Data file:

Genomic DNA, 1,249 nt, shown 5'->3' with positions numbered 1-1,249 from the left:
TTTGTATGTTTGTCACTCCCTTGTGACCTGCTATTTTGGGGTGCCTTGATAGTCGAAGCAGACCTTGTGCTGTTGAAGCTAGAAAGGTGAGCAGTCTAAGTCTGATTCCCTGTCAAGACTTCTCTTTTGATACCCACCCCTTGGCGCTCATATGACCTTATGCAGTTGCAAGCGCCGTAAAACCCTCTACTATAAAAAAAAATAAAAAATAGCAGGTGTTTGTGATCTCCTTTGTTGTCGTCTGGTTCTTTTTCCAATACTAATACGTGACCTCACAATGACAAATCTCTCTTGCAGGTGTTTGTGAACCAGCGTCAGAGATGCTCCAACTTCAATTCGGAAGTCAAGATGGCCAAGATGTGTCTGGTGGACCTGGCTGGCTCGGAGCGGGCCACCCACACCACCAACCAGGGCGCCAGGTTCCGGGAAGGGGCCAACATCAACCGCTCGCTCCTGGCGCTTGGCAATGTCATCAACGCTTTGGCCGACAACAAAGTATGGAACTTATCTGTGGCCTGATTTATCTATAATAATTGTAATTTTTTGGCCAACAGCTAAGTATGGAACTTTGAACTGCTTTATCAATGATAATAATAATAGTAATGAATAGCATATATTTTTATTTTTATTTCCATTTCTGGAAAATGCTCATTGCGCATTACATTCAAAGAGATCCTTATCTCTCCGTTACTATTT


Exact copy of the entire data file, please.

Genomic DNA, 1,249 nt, shown 5'->3' with positions numbered 1-1,249 from the left:
TTTGTATGTTTGTCACTCCCTTGTGACCTGCTATTTTGGGGTGCCTTGATAGTCGAAGCAGACCTTGTGCTGTTGAAGCTAGAAAGGTGAGCAGTCTAAGTCTGATTCCCTGTCAAGACTTCTCTTTTGATACCCACCCCTTGGCGCTCATATGACCTTATGCAGTTGCAAGCGCCGTAAAACCCTCTACTATAAAAAAAAATAAAAAATAGCAGGTGTTTGTGATCTCCTTTGTTGTCGTCTGGTTCTTTTTCCAATACTAATACGTGACCTCACAATGACAAATCTCTCTTGCAGGTGTTTGTGAACCAGCGTCAGAGATGCTCCAACTTCAATTCGGAAGTCAAGATGGCCAAGATGTGTCTGGTGGACCTGGCTGGCTCGGAGCGGGCCACCCACACCACCAACCAGGGCGCCAGGTTCCGGGAAGGGGCCAACATCAACCGCTCGCTCCTGGCGCTTGGCAATGTCATCAACGCTTTGGCCGACAACAAAGTATGGAACTTATCTGTGGCCTGATTTATCTATAATAATTGTAATTTTTTGGCCAACAGCTAAGTATGGAACTTTGAACTGCTTTATCAATGATAATAATAATAGTAATGAATAGCATATATTTTTATTTTTATTTCCATTTCTGGAAAATGCTCATTGCGCATTACATTCAAAGAGATCCTTATCTCTCCGTTACTATTT